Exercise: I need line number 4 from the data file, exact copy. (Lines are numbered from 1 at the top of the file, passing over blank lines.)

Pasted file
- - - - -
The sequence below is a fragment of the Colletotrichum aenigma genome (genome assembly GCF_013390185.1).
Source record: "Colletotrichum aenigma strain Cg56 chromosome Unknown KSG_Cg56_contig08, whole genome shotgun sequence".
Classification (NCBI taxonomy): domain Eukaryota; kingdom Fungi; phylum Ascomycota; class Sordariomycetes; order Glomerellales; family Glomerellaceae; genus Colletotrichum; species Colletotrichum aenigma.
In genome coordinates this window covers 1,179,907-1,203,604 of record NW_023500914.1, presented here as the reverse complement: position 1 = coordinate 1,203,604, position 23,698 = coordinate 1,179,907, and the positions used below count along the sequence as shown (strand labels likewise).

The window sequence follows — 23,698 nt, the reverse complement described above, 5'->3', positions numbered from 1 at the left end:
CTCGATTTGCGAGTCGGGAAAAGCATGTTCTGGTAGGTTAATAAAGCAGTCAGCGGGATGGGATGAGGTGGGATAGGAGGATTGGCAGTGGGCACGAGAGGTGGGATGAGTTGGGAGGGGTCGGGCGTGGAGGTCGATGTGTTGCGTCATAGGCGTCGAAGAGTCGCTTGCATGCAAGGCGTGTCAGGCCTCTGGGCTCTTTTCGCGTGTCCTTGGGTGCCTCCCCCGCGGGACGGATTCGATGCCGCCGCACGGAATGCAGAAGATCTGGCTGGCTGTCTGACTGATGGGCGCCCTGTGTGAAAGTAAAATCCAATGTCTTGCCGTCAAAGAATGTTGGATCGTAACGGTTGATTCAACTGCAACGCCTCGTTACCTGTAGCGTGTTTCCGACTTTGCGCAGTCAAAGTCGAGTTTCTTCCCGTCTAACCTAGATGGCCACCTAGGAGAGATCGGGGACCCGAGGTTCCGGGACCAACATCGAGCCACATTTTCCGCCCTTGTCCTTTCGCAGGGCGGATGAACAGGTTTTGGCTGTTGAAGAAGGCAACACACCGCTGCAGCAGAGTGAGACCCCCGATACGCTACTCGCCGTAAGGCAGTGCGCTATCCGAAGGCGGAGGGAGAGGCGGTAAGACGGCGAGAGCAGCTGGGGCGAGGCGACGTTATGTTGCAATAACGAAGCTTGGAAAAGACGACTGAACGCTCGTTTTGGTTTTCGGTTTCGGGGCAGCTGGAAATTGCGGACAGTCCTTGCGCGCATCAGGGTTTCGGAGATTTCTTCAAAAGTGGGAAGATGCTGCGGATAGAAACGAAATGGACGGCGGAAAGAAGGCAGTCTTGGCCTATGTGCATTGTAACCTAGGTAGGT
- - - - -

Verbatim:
In genome coordinates this window covers 1,179,907-1,203,604 of record NW_023500914.1, presented here as the reverse complement: position 1 = coordinate 1,203,604, position 23,698 = coordinate 1,179,907, and the positions used below count along the sequence as shown (strand labels likewise).